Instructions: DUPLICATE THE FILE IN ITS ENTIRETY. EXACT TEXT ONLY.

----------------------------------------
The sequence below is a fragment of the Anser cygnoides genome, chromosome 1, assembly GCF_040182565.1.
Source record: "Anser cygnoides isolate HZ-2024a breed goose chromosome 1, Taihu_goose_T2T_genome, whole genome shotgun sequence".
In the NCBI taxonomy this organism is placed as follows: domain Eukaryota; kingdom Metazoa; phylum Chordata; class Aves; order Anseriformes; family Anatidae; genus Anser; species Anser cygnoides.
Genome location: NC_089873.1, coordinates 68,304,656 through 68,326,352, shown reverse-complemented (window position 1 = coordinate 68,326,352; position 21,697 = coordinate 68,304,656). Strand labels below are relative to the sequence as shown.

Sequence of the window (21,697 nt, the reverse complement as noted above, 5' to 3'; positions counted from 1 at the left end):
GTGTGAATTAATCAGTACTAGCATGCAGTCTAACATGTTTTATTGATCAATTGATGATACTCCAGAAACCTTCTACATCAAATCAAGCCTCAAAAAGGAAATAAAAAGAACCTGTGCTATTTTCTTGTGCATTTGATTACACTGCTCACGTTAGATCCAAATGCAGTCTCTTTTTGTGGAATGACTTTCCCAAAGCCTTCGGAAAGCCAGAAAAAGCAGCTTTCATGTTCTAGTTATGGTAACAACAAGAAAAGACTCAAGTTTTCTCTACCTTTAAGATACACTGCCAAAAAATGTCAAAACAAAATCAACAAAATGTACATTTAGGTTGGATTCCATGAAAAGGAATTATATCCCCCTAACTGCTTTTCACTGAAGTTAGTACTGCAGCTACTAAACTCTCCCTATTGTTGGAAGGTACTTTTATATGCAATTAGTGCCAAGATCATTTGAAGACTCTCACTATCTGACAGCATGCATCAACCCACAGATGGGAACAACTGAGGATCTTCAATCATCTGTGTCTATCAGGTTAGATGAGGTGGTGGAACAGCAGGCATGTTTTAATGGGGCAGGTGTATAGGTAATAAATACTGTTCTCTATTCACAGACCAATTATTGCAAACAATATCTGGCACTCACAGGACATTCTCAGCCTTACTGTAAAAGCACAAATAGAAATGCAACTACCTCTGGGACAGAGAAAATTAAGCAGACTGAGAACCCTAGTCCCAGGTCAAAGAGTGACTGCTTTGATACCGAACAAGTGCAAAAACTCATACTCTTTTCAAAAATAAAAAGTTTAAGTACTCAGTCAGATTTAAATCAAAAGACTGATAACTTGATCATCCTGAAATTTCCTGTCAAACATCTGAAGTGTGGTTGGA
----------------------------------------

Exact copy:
The sequence below is a fragment of the Anser cygnoides genome, chromosome 1, assembly GCF_040182565.1.
Source record: "Anser cygnoides isolate HZ-2024a breed goose chromosome 1, Taihu_goose_T2T_genome, whole genome shotgun sequence".
In the NCBI taxonomy this organism is placed as follows: domain Eukaryota; kingdom Metazoa; phylum Chordata; class Aves; order Anseriformes; family Anatidae; genus Anser; species Anser cygnoides.
Genome location: NC_089873.1, coordinates 68,304,656 through 68,326,352, shown reverse-complemented (window position 1 = coordinate 68,326,352; position 21,697 = coordinate 68,304,656). Strand labels below are relative to the sequence as shown.

Sequence of the window (21,697 nt, the reverse complement as noted above, 5' to 3'; positions counted from 1 at the left end):
GTGTGAATTAATCAGTACTAGCATGCAGTCTAACATGTTTTATTGATCAATTGATGATACTCCAGAAACCTTCTACATCAAATCAAGCCTCAAAAAGGAAATAAAAAGAACCTGTGCTATTTTCTTGTGCATTTGATTACACTGCTCACGTTAGATCCAAATGCAGTCTCTTTTTGTGGAATGACTTTCCCAAAGCCTTCGGAAAGCCAGAAAAAGCAGCTTTCATGTTCTAGTTATGGTAACAACAAGAAAAGACTCAAGTTTTCTCTACCTTTAAGATACACTGCCAAAAAATGTCAAAACAAAATCAACAAAATGTACATTTAGGTTGGATTCCATGAAAAGGAATTATATCCCCCTAACTGCTTTTCACTGAAGTTAGTACTGCAGCTACTAAACTCTCCCTATTGTTGGAAGGTACTTTTATATGCAATTAGTGCCAAGATCATTTGAAGACTCTCACTATCTGACAGCATGCATCAACCCACAGATGGGAACAACTGAGGATCTTCAATCATCTGTGTCTATCAGGTTAGATGAGGTGGTGGAACAGCAGGCATGTTTTAATGGGGCAGGTGTATAGGTAATAAATACTGTTCTCTATTCACAGACCAATTATTGCAAACAATATCTGGCACTCACAGGACATTCTCAGCCTTACTGTAAAAGCACAAATAGAAATGCAACTACCTCTGGGACAGAGAAAATTAAGCAGACTGAGAACCCTAGTCCCAGGTCAAAGAGTGACTGCTTTGATACCGAACAAGTGCAAAAACTCATACTCTTTTCAAAAATAAAAAGTTTAAGTACTCAGTCAGATTTAAATCAAAAGACTGATAACTTGATCATCCTGAAATTTCCTGTCAAACATCTGAAGTGTGGTTGGA